In conclusion, if data is the new oil, BigQuery is the super-refined gasoline that’s ready to fuel your business’s rocket to success. So, go ahead, take it for a spin, and watch your data transform into business gold. Welcome to the big leagues, my friends. Welcome to BigQuery.

A mentor or coach gives someone a hand to get back up on their feet after an intense workout
Photo By Alora Griffiths

5 Reasons Why I Want to be Mentored by Paul Randal

[Original Post 20221215]

  1. Development: I need help in professional development and community exposure. The value of taking action on the advice, insight, and wisdom from someone who has been down that road and cares enough to point out my blind spots and places to level up is priceless. I want to increase my influence within my teams and with co-workers. I want to be a high-value asset to my organization.
  2. Emails: It can take me 45 mins to write a two-sentence email. 
  3. Documentation: I overthink and need help quickly asking and answering the question, “who is my audience”.  
  4. 10X My Effort: I want to 10x my efforts in 2023 with accountability. In January 2019, I attended my first SQLSaturday in Nashville and found out that anyone could submit to speak at a session. I submitted my session a month later, and from June 2019 – Feb 2020, I taught 17 sessions at 13 SQLSaturdays around the country. And in Nov 2022 gave my first presentation (virtual) at PASS Data Community Summit. I am forever thankful for the opportunity those people gave me. I am a go-getter who usually gets things done using brute force and tenacity. I need advice and strategy from someone who is blunt, honest, and does not sugar-coat things. In short, please tell me what I need to know and point me in the right direction.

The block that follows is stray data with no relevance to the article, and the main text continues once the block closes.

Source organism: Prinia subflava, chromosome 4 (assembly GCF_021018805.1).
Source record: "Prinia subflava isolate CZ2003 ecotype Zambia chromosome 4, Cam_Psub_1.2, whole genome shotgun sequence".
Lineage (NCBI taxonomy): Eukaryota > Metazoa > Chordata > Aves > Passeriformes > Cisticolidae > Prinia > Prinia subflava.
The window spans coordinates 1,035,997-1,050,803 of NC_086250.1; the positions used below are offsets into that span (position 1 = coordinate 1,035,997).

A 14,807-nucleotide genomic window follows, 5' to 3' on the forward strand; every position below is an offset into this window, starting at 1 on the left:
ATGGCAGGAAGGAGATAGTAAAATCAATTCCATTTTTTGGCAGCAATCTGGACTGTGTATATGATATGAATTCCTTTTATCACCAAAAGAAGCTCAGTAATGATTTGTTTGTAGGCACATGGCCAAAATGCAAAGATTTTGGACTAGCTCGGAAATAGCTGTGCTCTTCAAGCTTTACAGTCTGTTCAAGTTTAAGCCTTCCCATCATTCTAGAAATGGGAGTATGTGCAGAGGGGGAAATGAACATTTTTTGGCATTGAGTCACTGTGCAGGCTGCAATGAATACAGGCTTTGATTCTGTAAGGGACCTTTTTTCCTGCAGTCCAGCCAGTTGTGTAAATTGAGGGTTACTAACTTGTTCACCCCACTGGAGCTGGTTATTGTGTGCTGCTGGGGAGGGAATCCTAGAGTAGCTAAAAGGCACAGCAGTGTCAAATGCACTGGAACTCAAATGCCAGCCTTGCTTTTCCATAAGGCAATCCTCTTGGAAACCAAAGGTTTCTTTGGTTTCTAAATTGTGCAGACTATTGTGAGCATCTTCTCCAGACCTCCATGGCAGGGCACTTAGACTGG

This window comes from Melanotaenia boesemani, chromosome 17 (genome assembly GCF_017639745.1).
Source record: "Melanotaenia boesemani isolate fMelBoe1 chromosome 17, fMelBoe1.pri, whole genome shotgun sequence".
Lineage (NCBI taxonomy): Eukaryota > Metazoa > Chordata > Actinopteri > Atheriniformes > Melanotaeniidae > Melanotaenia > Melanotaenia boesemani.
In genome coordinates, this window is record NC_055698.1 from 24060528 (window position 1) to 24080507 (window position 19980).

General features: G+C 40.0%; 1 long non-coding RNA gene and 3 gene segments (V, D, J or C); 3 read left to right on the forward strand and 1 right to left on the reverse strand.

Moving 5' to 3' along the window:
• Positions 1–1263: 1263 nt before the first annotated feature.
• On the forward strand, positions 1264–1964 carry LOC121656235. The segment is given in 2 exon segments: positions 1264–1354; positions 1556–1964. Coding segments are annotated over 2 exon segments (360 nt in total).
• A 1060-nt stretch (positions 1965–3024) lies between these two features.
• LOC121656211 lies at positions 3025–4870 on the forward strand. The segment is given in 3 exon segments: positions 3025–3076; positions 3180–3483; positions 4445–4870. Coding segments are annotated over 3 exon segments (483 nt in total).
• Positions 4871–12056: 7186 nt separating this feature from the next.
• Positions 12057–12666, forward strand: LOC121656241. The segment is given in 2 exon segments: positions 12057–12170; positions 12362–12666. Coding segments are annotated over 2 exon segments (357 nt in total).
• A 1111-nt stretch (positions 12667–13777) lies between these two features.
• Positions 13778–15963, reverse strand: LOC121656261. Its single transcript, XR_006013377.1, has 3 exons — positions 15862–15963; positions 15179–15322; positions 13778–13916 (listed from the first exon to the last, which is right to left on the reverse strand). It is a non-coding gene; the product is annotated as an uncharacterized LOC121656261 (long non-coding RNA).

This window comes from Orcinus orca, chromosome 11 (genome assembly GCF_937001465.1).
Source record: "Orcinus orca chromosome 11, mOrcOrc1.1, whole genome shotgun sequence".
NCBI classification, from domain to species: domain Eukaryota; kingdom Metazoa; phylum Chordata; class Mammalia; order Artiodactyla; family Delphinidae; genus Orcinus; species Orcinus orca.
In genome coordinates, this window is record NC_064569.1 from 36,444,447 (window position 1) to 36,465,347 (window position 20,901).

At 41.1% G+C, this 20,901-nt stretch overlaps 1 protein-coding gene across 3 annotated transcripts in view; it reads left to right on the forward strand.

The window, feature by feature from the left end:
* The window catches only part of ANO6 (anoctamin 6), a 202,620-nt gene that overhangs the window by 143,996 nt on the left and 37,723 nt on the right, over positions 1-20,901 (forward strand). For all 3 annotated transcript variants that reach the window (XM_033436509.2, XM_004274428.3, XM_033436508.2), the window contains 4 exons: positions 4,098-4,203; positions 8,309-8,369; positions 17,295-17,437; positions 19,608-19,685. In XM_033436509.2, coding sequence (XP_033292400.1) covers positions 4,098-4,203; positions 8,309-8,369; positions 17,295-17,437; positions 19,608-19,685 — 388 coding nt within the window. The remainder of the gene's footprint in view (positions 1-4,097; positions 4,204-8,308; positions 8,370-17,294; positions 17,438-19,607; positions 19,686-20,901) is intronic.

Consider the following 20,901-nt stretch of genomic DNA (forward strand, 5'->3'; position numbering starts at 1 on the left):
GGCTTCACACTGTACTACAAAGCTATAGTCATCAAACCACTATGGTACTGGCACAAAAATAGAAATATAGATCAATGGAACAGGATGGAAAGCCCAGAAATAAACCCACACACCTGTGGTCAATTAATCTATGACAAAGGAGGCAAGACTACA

5. Give back. This mentorship program will increase my network by getting to know the other mentees and help give me the resources and opportunities to give back to a community that has given me so much opportunity and guidance within my personal and professional life. 

[Why I wrote this Post]

Paul S. Randal of SQLSkills has opened his mentorship program for 2023 and I’d like to be a part of it. The most important requirement to be considered was for me to write a blog post explaining why I would like to be mentored and then post the link in the comment section of the blog post. The deadline was Thursday, 15th December, at 23:59:59 PST, and I’m happy to say that I posted the link with a few hours to spare.

Photo by Alora Griffiths on Unsplash

[Update 20221228]

It’s official, I’m on the list for the Paul Randal Mentoring class of 2023. If you read the post, he tries to be a little sneaky and shady. Paul first writes that he can only take 15 of the 33 who put their names in the hat. In my first reading of the post, it seemed that he listed everyone who “applied” and then listed the 15 people who got accepted. So, to see if I got picked, before reading the entire post, I simply searched for my name. If my name came up twice then I was in the program. Well, my name only showed up once and I thought, “at least I put my name in the hat.” Well, Paul flipped it on us and took everyone. I’m grateful for the opportunity and I’m looking forward to what I learn and implement. I’ll make sure to document the process at least via blog posts.